The first law of berry pickn': Once we are willing, mind-chatter (excuses) is of no consequence. As I learned when I was young: focus on the reward, the goal, the outcome. Half a bucket was no cobbler. If I chose to eat the berries--which I often did--and then knew I needed to pick more. I chose to hum a little song to myself. I chose to daydream. I chose to take breaks and swim in the creek to pick while I was wet (it was cooler!) It took me all morning to pick a bucket full--I could have done it in much less time, if I wanted to. The truth is Grandma really wanted the berries and did not want to pick them. Berry pickn' was the only chore I did. My siblings were assigned the crap jobs, and that was all too fine with me. I saw past the full bucket of berries, and intentionally created excuses that worked for me--not against me.

After, we get past the excuses, put the second law of berry pickn' into action: Look deeply. Pay attention. Like life, berries are not hiding from you. It is easy to focus on the red, unripe berries. They stand out, almost shouting, "Look at me!" But the ripe, juicy black ones are past the red ones. If you just slow down a minute and stop focusing on the red ones, the black ones seem to magically appear. I had been at the berry spot for about 20 minutes and had a couple of pints. A man came up to me and asked very nicely, "Can you tell me where you found those berries?" He was serious. I was thankful I had my sunglasses on so he couldn't see me roll my eyes. We are missing most of the answers around us, most of the time. The ego's use of force, trying to get or make something is in opposition to the allowing of Source Energy. This alluring attractive energy of your Higher non-ego Self asks life, "What do you have to tell me? To reveal to me?" This is a true Power question.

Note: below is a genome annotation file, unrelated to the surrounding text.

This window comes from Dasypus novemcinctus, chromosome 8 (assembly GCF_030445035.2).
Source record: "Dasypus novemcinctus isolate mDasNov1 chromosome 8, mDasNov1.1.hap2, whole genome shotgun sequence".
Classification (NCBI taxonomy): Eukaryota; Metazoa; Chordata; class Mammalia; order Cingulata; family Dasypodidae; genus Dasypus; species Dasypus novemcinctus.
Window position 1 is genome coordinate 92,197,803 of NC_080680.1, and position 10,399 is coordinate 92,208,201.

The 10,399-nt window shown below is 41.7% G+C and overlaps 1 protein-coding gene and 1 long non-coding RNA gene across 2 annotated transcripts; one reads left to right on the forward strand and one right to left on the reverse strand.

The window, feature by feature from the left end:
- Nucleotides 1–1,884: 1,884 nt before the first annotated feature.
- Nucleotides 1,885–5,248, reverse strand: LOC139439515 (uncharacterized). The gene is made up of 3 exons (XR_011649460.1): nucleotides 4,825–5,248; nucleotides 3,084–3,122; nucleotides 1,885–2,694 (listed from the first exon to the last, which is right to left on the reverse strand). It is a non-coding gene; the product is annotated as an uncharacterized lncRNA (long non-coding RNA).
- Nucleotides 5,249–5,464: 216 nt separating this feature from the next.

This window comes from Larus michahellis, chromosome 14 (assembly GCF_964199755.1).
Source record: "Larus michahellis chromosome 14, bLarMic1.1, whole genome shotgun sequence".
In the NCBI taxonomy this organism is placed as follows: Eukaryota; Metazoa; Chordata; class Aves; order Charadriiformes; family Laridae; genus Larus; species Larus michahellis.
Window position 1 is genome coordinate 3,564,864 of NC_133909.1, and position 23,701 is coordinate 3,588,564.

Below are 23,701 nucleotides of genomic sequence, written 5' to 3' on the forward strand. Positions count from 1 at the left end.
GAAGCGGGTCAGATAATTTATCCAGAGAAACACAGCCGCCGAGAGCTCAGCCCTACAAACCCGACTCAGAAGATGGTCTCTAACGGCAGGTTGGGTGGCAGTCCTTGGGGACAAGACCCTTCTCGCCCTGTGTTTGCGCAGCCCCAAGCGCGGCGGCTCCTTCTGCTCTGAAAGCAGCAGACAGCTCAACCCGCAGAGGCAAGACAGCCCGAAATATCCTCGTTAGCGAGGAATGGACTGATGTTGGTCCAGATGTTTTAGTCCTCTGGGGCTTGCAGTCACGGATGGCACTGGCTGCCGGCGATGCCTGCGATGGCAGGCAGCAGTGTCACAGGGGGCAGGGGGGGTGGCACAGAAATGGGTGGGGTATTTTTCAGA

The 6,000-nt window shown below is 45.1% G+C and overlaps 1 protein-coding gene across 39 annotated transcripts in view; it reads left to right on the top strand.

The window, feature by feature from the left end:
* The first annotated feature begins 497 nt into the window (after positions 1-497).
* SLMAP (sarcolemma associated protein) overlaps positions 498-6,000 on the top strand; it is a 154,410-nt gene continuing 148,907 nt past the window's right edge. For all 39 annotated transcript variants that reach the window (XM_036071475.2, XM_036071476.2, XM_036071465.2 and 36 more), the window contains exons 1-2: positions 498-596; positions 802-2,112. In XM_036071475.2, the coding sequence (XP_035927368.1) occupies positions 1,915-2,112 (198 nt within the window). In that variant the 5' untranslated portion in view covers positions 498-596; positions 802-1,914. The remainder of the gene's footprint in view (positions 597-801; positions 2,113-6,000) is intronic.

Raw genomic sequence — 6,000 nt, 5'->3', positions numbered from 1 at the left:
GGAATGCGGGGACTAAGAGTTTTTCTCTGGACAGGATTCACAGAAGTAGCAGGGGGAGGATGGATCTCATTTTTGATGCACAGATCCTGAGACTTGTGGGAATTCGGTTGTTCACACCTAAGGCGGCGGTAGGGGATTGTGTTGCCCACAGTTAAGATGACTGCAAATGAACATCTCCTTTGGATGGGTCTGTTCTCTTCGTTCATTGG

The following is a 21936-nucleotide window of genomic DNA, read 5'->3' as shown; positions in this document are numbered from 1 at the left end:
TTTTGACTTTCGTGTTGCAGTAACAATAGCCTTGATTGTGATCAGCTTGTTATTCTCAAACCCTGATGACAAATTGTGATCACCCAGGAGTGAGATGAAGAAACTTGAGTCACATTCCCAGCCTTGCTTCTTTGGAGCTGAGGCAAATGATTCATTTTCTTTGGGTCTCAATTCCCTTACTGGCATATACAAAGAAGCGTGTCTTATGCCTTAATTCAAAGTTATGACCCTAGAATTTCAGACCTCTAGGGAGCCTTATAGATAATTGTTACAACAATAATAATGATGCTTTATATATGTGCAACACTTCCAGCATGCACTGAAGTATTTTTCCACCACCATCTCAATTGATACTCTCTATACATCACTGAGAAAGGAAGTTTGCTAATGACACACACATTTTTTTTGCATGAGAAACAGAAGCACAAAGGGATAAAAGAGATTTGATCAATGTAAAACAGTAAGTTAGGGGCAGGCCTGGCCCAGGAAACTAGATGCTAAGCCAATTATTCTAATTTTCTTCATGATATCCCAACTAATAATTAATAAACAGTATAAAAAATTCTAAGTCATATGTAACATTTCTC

Try taking a difficult circumstance you have right now, and affirm there is a resource or content to use for your benefit--you just do not see it with your present way of perceiving. I invite you to spend a few days affirming that benefit and asking that it be shown to you. See what changes for you.

The third law of berry pickn': You have to be willing to get out of your comfort zone. There are thorns, mud, bugs, snakes, turtles, birds, and if you are really lucky, a mountain lion or two. If you take any of these things personally or act as if they are there to ruin your day, you are toast. There goes all your willingness to focus on the outcome--monkey-mind has distracted you and all you see are the obstacles. Actually, experiencing temporary discomfort has its own reward: once you discover you are not nearly as fragile as you think, it gives you great power in your choices. I can't tell you how many folks I meet who are wasting their life, afraid of the unknown, afraid of some temporary discomfort--when in reality the "discomfort" is all in how their five sensory perception has taken over. Monkey-mind is chattering away about all the potential discomfort. The truth is force mode is painful. Power mode can handle change and discomfort knowing how to withhold the negative energy (no matter how it is disguised) that feeds it.